Prehistoric time travel for young explorers at Chilton Primary School

Exploring prehistoric times

A time trip through history has seen children at Chilton Primary explore life from the Stone Age, Bronze Age and Iron Age.

The Year 3 classes have researched the three key archaeological eras and created a timeline of the prehistoric period – or when there was human life before records documented human activity – and it roughly dates from 2.5 million years ago to 1,200 BC.

They considered the differences between prehistoric and modern life and decided there favourite time in which to live – with a surprising number in class choosing the Stone Age.

They learnt about evolution and the development of humans through this period, how tools became more sophisticated, and how life changed through the eras.

Pupils working at home and in school also embarked on hunts to gather food and materials including seeds, berries, sticks and flint, as if they were true gatherers from the stone age. They also drew cave paintings, and created tools from the Bronze Age utilising a range of materials including sticks, stones, string, tin foil, and card. Creating Celtic shields was another activity.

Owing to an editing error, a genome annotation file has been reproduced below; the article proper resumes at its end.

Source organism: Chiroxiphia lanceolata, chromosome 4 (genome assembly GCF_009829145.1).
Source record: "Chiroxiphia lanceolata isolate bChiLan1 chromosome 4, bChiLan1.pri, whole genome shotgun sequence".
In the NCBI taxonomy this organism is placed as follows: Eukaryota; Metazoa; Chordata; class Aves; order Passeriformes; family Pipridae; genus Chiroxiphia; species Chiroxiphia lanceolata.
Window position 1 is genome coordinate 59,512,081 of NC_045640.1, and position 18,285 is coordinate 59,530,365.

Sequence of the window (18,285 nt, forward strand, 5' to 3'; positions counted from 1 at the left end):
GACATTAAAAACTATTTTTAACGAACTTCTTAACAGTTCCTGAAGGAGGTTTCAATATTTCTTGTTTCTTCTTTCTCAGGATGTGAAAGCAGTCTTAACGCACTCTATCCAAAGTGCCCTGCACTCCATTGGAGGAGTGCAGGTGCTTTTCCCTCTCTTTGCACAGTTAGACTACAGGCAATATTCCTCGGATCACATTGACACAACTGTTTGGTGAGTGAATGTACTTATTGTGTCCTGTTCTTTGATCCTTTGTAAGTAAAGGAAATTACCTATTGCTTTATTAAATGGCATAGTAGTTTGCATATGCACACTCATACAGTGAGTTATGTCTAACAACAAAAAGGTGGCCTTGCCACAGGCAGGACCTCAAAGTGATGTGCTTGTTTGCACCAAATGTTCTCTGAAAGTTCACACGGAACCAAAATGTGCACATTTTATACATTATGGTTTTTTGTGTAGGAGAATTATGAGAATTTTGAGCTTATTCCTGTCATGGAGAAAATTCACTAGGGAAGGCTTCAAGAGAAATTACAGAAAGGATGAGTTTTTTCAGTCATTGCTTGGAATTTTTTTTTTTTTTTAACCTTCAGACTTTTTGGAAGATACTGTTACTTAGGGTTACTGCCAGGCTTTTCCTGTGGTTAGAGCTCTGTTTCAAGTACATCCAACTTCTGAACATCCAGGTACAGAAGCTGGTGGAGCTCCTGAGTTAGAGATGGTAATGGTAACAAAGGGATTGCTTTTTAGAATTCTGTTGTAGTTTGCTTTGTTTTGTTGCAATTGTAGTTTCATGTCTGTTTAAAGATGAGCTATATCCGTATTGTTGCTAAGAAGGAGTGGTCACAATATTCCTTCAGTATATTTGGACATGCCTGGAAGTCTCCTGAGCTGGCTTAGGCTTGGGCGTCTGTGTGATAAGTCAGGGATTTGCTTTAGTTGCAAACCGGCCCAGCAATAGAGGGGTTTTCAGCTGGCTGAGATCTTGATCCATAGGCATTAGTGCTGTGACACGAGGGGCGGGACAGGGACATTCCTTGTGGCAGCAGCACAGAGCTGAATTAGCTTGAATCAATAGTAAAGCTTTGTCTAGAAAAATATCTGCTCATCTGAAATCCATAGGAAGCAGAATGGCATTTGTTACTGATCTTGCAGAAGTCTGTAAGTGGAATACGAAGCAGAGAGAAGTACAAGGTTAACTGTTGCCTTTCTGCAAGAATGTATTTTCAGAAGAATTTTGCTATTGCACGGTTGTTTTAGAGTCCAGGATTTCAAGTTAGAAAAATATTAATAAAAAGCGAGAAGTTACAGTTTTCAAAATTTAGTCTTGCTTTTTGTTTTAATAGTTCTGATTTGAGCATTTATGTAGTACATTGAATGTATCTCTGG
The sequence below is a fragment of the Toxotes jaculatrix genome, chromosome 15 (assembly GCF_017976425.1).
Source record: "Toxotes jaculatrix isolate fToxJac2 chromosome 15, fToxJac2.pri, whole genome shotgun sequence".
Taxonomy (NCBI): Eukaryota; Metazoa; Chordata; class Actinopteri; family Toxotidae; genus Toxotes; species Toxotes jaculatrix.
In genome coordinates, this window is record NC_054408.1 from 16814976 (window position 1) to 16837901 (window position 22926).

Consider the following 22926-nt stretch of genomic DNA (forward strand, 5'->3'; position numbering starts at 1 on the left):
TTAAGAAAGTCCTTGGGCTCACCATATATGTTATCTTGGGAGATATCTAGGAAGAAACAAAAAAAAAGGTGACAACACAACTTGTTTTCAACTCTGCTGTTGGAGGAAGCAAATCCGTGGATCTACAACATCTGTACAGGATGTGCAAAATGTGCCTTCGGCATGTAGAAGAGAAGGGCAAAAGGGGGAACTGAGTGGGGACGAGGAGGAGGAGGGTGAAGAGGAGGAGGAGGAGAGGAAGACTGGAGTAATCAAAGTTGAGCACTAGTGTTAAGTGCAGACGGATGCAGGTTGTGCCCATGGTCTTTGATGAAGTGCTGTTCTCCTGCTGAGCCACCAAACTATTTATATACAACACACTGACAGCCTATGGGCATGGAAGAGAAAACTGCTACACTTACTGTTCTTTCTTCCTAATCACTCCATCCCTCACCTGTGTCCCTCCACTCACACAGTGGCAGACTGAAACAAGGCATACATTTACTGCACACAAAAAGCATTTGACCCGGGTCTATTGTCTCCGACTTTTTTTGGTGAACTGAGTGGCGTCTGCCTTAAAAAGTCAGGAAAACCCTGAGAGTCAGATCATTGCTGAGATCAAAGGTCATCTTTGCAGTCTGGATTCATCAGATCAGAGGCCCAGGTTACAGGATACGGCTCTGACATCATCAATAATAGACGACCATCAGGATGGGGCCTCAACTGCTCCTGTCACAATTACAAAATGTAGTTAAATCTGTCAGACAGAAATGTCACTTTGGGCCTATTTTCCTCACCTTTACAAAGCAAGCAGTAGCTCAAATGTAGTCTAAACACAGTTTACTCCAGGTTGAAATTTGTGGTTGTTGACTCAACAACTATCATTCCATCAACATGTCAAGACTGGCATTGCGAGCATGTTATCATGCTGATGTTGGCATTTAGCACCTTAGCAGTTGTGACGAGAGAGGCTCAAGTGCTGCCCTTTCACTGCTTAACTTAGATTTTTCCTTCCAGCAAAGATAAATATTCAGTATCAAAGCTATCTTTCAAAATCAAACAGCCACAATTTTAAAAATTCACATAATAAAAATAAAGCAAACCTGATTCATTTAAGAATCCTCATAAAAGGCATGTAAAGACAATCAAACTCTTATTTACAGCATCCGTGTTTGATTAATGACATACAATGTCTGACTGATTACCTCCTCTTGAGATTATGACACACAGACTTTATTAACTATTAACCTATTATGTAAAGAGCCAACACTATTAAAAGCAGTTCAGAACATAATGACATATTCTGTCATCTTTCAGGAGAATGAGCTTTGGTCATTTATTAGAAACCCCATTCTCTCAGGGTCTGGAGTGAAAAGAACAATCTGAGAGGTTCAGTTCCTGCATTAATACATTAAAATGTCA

Year 3 teacher Michaela Gale added: “Some of the children made their own paint for their cave paintings – by crushing berries and charring wood.

“They designed Stone Age to Iron Age fashion shows with their Barbie dolls and created hill forts on their Minecraft computer programmes.

“Remote learning is giving the children the chance to apply their new knowledge using things that they already love – their computer, their toys and getting out and about. Learning outside of the classroom has proven to be just as creative and fun as it is in school.”

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Assistant Head Hannah Cheshire, who is Early Years and Key Stage 1 lead, said: “This is a fascinating topic to explore. The children have been on a fantastic journey through the Prehistoric era which has captured their interest. They have created some high standard interesting creative work across the curriculum, both home learners and those in school.”